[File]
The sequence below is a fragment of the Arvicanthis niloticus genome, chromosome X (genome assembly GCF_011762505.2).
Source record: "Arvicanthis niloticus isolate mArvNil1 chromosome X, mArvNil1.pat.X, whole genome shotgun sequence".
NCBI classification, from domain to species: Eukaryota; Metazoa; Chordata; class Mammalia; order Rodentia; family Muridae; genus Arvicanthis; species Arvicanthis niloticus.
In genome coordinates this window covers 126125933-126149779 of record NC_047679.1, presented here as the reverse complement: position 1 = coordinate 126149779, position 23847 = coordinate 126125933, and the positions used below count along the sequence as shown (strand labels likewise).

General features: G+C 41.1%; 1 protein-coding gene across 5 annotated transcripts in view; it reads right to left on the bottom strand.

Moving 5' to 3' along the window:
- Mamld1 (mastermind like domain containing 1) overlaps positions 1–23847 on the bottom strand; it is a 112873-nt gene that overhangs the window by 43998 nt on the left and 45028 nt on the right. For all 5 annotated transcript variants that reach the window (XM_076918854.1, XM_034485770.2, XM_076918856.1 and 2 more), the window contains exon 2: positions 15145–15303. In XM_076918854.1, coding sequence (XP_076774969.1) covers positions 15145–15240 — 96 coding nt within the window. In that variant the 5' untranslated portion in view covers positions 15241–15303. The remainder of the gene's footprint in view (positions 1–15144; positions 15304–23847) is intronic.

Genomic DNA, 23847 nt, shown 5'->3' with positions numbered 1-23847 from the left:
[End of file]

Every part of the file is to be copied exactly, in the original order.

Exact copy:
The sequence below is a fragment of the Arvicanthis niloticus genome, chromosome X (genome assembly GCF_011762505.2).
Source record: "Arvicanthis niloticus isolate mArvNil1 chromosome X, mArvNil1.pat.X, whole genome shotgun sequence".
NCBI classification, from domain to species: Eukaryota; Metazoa; Chordata; class Mammalia; order Rodentia; family Muridae; genus Arvicanthis; species Arvicanthis niloticus.
In genome coordinates this window covers 126125933-126149779 of record NC_047679.1, presented here as the reverse complement: position 1 = coordinate 126149779, position 23847 = coordinate 126125933, and the positions used below count along the sequence as shown (strand labels likewise).

General features: G+C 41.1%; 1 protein-coding gene across 5 annotated transcripts in view; it reads right to left on the bottom strand.

Moving 5' to 3' along the window:
- Mamld1 (mastermind like domain containing 1) overlaps positions 1–23847 on the bottom strand; it is a 112873-nt gene that overhangs the window by 43998 nt on the left and 45028 nt on the right. For all 5 annotated transcript variants that reach the window (XM_076918854.1, XM_034485770.2, XM_076918856.1 and 2 more), the window contains exon 2: positions 15145–15303. In XM_076918854.1, coding sequence (XP_076774969.1) covers positions 15145–15240 — 96 coding nt within the window. In that variant the 5' untranslated portion in view covers positions 15241–15303. The remainder of the gene's footprint in view (positions 1–15144; positions 15304–23847) is intronic.

Genomic DNA, 23847 nt, shown 5'->3' with positions numbered 1-23847 from the left: